The Student News Site of Stony Brook University

The Statesman

Stony Brook, NY
The Student News Site of Stony Brook University

The Statesman

The Student News Site of Stony Brook University

The Statesman


Online dating is destroying our love lives

Spray paint on a wall in Trastevere, Italy. Tinder has an estimated 50 million users every month with an average of 12 million matches per day. DENIS BOCQUET/FLICKR VIA CC BY-SA 2.0

It’s unfortunate that most of our communication is through electronic devices. We use chats and posts on Facebook and Twitter. We share pictures and videos through Snapchat and Instagram. I can admit I am a victim of this, but luckily I was raised to learn how to approach someone in person as well. This has become a common trend that I feel causes my generation (the Z generation)  to forget or lack in-person communication skills. This lack of communication skills also impacts the dating world.

Humans are not objects. We have feelings and emotions. Whether male or female, we deserve to be approached in a proper and respectful manner if someone is romantically interested in us. I would rather be asked out on a date or for my number in person than online. We deserve more than a swipe right with a pick-up line about having sex or someone pretending to be interested in us when their account is to spam people.

Apps such as Match, eHarmony and Plenty of Fish allow people to meet online to see if they can find their true match. eHarmony states on its website, “eHarmony is committed to helping singles find love every day.” These apps, however, sometimes don’t match their intended purposes. I have seen cases where users create fake accounts to try and scam people for money. Also, everyone on these apps is looking for different types of relationships, whether it be casual or serious. The definition of these relationships should be the same for a couple, but people define relationships subjectively, which is why many can’t fully depend on these sites.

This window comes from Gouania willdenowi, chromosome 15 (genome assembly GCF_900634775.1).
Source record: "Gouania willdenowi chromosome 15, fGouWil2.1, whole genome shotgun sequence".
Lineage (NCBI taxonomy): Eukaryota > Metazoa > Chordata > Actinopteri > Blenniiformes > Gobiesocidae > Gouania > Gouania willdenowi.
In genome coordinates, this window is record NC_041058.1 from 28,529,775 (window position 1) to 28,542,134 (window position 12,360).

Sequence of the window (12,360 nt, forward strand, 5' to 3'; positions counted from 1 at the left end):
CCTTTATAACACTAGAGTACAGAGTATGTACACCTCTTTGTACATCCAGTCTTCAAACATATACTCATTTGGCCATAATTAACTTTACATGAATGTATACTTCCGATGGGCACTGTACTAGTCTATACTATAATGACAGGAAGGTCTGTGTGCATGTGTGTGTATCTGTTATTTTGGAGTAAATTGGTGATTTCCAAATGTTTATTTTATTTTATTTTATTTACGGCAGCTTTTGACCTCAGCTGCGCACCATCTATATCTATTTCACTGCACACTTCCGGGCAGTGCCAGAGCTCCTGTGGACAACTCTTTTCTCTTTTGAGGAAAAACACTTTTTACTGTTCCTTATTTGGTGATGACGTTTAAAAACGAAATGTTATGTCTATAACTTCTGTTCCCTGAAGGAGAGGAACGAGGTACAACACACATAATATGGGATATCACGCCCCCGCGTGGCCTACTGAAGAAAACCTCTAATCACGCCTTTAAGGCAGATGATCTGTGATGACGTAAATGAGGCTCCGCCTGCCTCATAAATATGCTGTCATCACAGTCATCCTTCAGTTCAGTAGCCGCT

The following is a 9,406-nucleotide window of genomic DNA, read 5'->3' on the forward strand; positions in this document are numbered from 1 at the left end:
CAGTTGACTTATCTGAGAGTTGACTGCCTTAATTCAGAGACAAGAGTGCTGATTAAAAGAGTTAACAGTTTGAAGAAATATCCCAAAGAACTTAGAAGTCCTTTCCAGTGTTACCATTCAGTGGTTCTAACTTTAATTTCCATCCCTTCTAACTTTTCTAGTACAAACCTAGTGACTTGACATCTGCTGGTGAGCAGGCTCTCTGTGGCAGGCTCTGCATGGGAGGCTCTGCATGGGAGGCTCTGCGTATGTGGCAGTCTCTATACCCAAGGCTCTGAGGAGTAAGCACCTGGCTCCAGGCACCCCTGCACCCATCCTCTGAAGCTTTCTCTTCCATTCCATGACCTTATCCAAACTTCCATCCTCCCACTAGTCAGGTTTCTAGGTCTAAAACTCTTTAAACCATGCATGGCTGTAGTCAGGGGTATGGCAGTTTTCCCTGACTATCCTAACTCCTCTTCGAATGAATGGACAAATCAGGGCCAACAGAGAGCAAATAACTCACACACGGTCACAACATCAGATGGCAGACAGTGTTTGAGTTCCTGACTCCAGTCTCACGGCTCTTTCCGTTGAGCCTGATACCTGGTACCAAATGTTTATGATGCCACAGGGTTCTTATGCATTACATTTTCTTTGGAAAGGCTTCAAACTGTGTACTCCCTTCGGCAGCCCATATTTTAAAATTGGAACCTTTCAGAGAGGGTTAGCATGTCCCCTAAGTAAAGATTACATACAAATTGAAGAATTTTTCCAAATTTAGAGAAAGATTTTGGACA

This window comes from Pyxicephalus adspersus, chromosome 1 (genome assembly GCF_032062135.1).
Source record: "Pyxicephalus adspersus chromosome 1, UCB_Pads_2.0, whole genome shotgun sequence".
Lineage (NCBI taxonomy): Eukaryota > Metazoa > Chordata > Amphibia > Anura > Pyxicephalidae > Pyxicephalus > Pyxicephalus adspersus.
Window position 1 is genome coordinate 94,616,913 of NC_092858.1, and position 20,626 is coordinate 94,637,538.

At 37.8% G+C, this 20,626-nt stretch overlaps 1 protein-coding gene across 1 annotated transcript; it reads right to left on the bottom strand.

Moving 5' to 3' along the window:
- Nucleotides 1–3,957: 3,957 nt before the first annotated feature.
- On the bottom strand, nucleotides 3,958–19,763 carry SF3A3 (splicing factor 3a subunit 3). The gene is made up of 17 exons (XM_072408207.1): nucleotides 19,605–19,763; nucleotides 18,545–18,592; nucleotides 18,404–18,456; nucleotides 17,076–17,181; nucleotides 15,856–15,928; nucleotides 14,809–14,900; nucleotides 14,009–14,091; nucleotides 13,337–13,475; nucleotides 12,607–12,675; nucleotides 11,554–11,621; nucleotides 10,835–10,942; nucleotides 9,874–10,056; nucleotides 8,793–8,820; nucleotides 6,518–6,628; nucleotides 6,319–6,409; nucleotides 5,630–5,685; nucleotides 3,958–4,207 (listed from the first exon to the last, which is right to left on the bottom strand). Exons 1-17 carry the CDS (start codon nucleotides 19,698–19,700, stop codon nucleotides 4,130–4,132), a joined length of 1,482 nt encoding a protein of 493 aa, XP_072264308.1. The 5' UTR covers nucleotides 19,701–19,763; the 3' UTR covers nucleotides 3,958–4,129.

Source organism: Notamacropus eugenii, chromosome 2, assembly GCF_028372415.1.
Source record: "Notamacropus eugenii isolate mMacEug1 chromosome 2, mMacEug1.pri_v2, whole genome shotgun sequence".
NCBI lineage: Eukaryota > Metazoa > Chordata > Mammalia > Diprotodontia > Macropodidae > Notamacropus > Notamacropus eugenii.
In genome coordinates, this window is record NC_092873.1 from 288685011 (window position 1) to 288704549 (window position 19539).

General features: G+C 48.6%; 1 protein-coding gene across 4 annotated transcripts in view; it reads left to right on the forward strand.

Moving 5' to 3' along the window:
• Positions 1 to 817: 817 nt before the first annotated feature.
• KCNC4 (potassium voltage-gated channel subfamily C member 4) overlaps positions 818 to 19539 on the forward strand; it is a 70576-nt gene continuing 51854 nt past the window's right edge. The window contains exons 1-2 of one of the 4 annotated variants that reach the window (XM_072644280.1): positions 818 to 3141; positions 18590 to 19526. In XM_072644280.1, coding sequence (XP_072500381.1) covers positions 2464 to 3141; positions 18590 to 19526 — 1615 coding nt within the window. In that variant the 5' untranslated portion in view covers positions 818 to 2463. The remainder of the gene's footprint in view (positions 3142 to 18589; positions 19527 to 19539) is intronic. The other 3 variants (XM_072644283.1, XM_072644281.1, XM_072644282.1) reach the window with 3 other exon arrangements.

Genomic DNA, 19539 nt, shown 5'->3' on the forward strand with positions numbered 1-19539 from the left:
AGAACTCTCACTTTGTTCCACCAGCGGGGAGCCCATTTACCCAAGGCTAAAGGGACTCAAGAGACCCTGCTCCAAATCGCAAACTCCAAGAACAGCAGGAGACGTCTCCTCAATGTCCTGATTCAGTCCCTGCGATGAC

While the dating site caters more toward people ages 30 and over, my generation leans toward using the apps Tinder and Grindr, which have the same general purpose as the other apps. I have friends who have Tinder to either see who thinks they’re attractive or just to meet new friends. From my friends’ experiences, it is apparently rare to see someone in my generation on Tinder looking for a real relationship. Tinder states on its website, “Meet new and interesting people nearby.” Yes, the eHarmony statement mentions more about dating. But Tinder doesn’t advertise that it is a hookup-only site.